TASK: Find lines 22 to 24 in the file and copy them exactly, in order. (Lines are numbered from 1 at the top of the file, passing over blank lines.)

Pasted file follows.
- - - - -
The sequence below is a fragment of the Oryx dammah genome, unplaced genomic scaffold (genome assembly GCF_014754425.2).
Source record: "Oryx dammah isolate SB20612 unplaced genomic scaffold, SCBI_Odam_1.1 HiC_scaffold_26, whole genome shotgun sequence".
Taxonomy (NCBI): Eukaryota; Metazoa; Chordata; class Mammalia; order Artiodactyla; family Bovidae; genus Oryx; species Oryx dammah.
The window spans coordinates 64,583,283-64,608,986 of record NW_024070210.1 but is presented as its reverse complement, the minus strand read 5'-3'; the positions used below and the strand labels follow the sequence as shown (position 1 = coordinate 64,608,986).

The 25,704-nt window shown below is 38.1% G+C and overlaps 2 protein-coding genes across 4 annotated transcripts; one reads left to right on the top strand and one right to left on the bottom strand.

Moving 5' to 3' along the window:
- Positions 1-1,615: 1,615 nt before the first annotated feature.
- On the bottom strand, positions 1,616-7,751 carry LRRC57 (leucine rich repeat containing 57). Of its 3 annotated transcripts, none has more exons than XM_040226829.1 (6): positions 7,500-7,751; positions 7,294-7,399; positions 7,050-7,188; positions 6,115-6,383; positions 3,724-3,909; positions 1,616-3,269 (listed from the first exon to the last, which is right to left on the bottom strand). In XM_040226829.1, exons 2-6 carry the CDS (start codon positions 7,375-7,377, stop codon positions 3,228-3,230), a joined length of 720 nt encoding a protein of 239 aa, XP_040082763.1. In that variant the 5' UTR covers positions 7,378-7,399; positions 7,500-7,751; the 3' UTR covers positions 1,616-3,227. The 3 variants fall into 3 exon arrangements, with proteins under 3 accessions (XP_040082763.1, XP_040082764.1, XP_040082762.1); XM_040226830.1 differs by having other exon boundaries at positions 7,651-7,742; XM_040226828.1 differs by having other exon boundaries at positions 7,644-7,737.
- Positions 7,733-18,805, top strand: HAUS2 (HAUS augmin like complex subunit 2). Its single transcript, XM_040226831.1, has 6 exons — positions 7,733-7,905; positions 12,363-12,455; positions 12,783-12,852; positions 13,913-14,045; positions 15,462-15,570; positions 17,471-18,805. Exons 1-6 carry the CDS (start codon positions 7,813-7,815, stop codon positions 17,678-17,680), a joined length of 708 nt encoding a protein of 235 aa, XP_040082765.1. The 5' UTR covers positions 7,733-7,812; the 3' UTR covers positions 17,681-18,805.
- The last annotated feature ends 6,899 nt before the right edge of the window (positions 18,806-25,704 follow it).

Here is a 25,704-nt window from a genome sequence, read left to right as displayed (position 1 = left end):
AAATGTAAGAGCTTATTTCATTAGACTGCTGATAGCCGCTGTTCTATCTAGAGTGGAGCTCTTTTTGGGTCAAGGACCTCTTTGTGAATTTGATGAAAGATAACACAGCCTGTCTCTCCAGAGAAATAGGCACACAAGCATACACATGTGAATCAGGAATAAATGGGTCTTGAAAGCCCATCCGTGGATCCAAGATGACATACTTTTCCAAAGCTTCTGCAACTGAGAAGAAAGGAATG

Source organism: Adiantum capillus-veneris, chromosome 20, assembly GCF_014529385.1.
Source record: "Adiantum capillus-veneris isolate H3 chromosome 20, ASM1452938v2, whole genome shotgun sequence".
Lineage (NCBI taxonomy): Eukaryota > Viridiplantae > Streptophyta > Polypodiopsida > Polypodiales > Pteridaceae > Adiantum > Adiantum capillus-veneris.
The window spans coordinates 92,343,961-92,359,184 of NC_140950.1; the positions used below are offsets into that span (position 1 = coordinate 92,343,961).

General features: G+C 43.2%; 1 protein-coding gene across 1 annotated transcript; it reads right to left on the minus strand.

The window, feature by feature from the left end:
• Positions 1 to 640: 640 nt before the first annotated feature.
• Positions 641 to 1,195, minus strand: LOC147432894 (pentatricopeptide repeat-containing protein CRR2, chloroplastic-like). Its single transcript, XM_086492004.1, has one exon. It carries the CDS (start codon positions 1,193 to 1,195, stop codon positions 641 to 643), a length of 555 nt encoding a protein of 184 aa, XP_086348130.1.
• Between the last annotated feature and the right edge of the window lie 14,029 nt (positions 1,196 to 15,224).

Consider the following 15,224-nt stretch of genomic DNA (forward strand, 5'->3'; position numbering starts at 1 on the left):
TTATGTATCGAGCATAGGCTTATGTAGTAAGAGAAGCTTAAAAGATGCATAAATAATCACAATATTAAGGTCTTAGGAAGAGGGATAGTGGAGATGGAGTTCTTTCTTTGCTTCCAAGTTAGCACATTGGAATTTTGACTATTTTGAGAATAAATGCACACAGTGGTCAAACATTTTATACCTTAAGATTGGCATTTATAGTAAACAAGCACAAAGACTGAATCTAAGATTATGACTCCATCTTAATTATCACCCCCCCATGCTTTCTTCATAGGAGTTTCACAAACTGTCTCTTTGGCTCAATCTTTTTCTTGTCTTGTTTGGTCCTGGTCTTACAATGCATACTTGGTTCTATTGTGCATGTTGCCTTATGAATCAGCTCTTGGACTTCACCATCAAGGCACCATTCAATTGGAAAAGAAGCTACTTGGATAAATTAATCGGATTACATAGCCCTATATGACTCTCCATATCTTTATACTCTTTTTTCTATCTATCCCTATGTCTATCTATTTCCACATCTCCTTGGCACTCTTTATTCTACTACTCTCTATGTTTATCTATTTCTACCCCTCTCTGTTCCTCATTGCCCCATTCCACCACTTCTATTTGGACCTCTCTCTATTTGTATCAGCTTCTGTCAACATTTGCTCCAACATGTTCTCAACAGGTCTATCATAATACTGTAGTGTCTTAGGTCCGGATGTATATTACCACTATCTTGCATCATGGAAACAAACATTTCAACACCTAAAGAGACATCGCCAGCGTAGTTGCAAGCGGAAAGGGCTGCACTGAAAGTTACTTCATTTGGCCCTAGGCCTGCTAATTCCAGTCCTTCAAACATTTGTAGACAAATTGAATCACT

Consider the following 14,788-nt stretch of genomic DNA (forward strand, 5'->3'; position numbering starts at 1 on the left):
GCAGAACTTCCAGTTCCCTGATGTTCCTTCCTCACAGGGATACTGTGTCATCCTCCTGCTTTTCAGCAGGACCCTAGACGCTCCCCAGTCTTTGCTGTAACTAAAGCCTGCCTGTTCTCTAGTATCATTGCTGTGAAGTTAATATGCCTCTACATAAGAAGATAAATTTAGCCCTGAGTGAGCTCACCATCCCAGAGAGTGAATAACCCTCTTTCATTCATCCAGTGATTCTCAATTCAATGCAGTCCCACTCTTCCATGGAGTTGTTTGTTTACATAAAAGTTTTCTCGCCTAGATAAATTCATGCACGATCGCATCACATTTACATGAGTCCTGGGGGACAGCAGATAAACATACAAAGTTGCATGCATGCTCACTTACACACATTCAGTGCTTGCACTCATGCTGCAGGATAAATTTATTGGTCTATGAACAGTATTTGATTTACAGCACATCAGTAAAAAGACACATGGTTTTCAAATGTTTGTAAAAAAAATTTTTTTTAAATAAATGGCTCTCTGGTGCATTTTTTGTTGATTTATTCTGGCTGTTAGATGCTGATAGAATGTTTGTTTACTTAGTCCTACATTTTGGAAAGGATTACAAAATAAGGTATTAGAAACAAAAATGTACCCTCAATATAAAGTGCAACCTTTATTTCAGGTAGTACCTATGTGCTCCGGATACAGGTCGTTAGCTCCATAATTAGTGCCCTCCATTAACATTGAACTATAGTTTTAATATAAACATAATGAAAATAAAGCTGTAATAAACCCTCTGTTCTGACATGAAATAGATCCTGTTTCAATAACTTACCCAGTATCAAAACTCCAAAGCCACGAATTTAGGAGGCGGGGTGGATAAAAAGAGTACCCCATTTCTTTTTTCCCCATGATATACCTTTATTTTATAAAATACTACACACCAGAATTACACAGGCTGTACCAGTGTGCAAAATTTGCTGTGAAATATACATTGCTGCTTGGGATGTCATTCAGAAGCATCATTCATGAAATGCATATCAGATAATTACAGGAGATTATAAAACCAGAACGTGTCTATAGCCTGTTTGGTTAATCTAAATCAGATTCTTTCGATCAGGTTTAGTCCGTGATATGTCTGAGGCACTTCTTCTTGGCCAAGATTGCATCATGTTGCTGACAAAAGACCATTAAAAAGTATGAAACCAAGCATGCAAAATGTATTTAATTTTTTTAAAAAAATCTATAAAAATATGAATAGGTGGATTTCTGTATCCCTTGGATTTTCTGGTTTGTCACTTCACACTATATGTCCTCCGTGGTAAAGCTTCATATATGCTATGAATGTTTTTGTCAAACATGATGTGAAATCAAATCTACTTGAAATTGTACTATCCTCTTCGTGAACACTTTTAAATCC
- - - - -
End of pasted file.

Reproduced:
Consider the following 15,224-nt stretch of genomic DNA (forward strand, 5'->3'; position numbering starts at 1 on the left):
TTATGTATCGAGCATAGGCTTATGTAGTAAGAGAAGCTTAAAAGATGCATAAATAATCACAATATTAAGGTCTTAGGAAGAGGGATAGTGGAGATGGAGTTCTTTCTTTGCTTCCAAGTTAGCACATTGGAATTTTGACTATTTTGAGAATAAATGCACACAGTGGTCAAACATTTTATACCTTAAGATTGGCATTTATAGTAAACAAGCACAAAGACTGAATCTAAGATTATGACTCCATCTTAATTATCACCCCCCCATGCTTTCTTCATAGGAGTTTCACAAACTGTCTCTTTGGCTCAATCTTTTTCTTGTCTTGTTTGGTCCTGGTCTTACAATGCATACTTGGTTCTATTGTGCATGTTGCCTTATGAATCAGCTCTTGGACTTCACCATCAAGGCACCATTCAATTGGAAAAGAAGCTACTTGGATAAATTAATCGGATTACATAGCCCTATATGACTCTCCATATCTTTATACTCTTTTTTCTATCTATCCCTATGTCTATCTATTTCCACATCTCCTTGGCACTCTTTATTCTACTACTCTCTATGTTTATCTATTTCTACCCCTCTCTGTTCCTCATTGCCCCATTCCACCACTTCTATTTGGACCTCTCTCTATTTGTATCAGCTTCTGTCAACATTTGCTCCAACATGTTCTCAACAGGTCTATCATAATACTGTAGTGTCTTAGGTCCGGATGTATATTACCACTATCTTGCATCATGGAAACAAACATTTCAACACCTAAAGAGACATCGCCAGCGTAGTTGCAAGCGGAAAGGGCTGCACTGAAAGTTACTTCATTTGGCCCTAGGCCTGCTAATTCCAGTCCTTCAAACATTTGTAGACAAATTGAATCACT

Consider the following 14,788-nt stretch of genomic DNA (forward strand, 5'->3'; position numbering starts at 1 on the left):